A new variant of the coronavirus – called B.1.1.529 – has been identified in South Africa, with officials saying it is of concern. Fears that a new strain could fuel epidemics in many countries, straining health systems, potentially avoiding vaccines and complicating efforts to reopen economies and borders, has sent a wave of risk aversion on world markets on Friday.
Here’s what we know so far:
How is this variant different?
Scientists say that B.1.1.529 carries a high number of mutations in its spike protein, which plays a key role in the entry of the virus into body cells. This is also what vaccines are aimed at. Researchers are still trying to determine if it is more transmissible or more deadly than the previous ones.
Where is he from?
So far there is only speculation. A scientist from the UCL Genetics Institute in London said it likely evolved during chronic infection from an immunocompromised person, possibly in an untreated HIV / AIDS patient. South Africa has 8.2 million people infected with HIV, the largest number in the world. The beta variant, a mutation identified last year in South Africa, can also come from a person infected with HIV.
How widespread is it?
As of Thursday, nearly 100 cases had been detected in South Africa, where it has become the dominant strain among new infections. The first results of PCR tests showed that 90% of the 1,100 new cases reported on Wednesday in the South African province which includes Johannesburg were caused by the new variant, according to Tulio de Oliveira, professor of bioinformatics who heads sequencing institutions. genetics in two South Africans. the universities.
This new variant, B.1.1.529 seems to be spreading very quickly! In less than 2 weeks, now dominates all infections following a devastating Delta wave in South Africa (new blue variant, now at 75% of last genomes and will soon reach 100%) pic.twitter.com/Z9mde45Qe0
– Tulio de Oliveira (@Tuliodna) 25 November 2021
In neighboring Botswana, authorities recorded four cases on Monday in people who were fully vaccinated. In Hong Kong, a traveler from South Africa was found to have the variant, and another case was identified in a person quarantined in a hotel room across the hall.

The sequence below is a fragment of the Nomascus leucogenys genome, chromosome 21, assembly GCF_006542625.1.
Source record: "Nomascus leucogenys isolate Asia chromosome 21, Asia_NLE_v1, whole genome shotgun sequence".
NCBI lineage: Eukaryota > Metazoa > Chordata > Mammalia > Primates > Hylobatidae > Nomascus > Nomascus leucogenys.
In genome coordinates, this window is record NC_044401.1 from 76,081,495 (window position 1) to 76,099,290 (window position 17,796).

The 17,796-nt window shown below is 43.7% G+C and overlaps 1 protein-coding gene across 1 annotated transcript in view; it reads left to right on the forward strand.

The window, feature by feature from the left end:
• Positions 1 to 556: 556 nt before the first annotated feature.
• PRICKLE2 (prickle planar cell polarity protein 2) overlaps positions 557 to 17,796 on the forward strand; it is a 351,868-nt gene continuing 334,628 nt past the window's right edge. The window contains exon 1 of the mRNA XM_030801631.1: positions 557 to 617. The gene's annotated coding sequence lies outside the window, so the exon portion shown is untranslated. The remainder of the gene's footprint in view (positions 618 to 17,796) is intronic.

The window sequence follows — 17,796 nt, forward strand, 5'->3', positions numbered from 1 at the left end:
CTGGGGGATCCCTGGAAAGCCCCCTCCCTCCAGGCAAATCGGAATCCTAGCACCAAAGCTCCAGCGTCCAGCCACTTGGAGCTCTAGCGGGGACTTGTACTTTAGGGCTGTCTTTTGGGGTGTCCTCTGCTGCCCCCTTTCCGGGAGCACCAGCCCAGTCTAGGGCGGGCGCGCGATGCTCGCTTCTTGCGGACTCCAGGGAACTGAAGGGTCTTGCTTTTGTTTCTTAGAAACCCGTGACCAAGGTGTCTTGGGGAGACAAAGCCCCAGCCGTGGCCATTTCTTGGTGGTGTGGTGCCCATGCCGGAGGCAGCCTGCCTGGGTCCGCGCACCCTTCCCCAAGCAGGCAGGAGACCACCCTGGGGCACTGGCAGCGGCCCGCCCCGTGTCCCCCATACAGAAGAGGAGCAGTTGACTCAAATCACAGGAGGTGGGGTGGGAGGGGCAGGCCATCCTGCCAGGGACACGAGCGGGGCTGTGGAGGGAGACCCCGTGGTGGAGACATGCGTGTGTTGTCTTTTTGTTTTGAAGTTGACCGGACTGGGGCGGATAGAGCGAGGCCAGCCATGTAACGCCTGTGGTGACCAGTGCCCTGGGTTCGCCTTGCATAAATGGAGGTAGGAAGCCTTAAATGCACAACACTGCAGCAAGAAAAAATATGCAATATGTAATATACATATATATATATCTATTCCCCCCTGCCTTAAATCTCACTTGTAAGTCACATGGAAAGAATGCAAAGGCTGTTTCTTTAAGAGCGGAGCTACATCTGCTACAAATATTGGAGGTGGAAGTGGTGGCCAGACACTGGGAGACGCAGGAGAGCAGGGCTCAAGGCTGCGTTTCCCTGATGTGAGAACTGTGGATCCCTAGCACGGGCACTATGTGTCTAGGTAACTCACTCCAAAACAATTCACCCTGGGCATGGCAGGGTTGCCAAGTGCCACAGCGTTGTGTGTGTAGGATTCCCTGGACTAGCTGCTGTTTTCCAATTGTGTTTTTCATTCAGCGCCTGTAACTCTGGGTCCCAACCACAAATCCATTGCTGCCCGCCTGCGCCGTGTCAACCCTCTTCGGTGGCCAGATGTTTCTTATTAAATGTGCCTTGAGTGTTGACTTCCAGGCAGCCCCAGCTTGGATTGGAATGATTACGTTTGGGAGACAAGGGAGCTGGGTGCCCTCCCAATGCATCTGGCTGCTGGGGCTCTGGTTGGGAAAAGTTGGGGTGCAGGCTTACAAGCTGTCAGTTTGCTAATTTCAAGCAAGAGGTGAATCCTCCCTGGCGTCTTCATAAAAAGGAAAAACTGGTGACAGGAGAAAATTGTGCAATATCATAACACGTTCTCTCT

What was the reaction?
News of the new variant rocked markets on Friday, with travel-related stocks in Asia among the most declining as investors anticipated the negative impact it will have on travel. The UK has temporarily banned flights from six African countries and Australia has said it will not rule out tightening border rules for travelers from southern Africa if the situation worsens. India has stepped up screening of inbound travelers from South Africa, Botswana and Hong Kong. The yen, widely regarded as a safe haven, rose 0.4% against the dollar, while the South African rand slipped to its lowest level in a year.
Is this worrying?
It is too early to tell. The World Health Organization has said that there are less than 100 complete genomic sequences of the new variant available, which could increase the time needed to study it as well as the effectiveness of current vaccines against it. Viruses mutate all the time, the changes sometimes making the virus weaker or sometimes making it more able to escape antibodies and infect humans.
What should we pay attention to next?
WHO called a meeting on Friday to discuss B.1.1.529 and decide whether it will be officially designated as a variant of interest or concern. If so, he will receive a name in Greek letter according to the WHO naming scheme, probably the letter “nu”. Governments are also likely to take action regarding border and travel controls in response to news of the variant.
– Organisation mondiale de la santé (OMS) (@WHO) 25 novembre 2021
(À l’exception du titre, cette histoire n’a pas été éditée par le personnel de The Bharat Express News et est publiée à partir d’un flux syndiqué.)